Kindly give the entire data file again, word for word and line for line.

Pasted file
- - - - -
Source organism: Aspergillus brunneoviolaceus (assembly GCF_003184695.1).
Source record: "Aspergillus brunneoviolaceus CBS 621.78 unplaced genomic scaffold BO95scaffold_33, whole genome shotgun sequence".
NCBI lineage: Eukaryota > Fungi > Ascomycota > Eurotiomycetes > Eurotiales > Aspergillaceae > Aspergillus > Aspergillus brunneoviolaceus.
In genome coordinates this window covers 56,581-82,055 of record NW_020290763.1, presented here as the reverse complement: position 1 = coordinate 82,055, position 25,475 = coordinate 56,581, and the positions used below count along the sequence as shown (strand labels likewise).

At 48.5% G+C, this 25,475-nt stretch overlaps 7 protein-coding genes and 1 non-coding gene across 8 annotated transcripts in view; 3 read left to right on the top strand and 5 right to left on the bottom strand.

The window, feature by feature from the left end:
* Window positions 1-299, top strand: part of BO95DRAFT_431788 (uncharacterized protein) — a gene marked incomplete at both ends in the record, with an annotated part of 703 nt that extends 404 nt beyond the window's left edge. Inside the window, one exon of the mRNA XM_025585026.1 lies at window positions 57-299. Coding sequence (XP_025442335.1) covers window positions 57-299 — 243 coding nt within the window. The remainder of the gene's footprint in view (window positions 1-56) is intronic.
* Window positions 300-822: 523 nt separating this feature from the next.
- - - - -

Source organism: Aspergillus brunneoviolaceus (assembly GCF_003184695.1).
Source record: "Aspergillus brunneoviolaceus CBS 621.78 unplaced genomic scaffold BO95scaffold_33, whole genome shotgun sequence".
NCBI lineage: Eukaryota > Fungi > Ascomycota > Eurotiomycetes > Eurotiales > Aspergillaceae > Aspergillus > Aspergillus brunneoviolaceus.
In genome coordinates this window covers 56,581-82,055 of record NW_020290763.1, presented here as the reverse complement: position 1 = coordinate 82,055, position 25,475 = coordinate 56,581, and the positions used below count along the sequence as shown (strand labels likewise).

At 48.5% G+C, this 25,475-nt stretch overlaps 7 protein-coding genes and 1 non-coding gene across 8 annotated transcripts in view; 3 read left to right on the top strand and 5 right to left on the bottom strand.

The window, feature by feature from the left end:
* Window positions 1-299, top strand: part of BO95DRAFT_431788 (uncharacterized protein) — a gene marked incomplete at both ends in the record, with an annotated part of 703 nt that extends 404 nt beyond the window's left edge. Inside the window, one exon of the mRNA XM_025585026.1 lies at window positions 57-299. Coding sequence (XP_025442335.1) covers window positions 57-299 — 243 coding nt within the window. The remainder of the gene's footprint in view (window positions 1-56) is intronic.
* Window positions 300-822: 523 nt separating this feature from the next.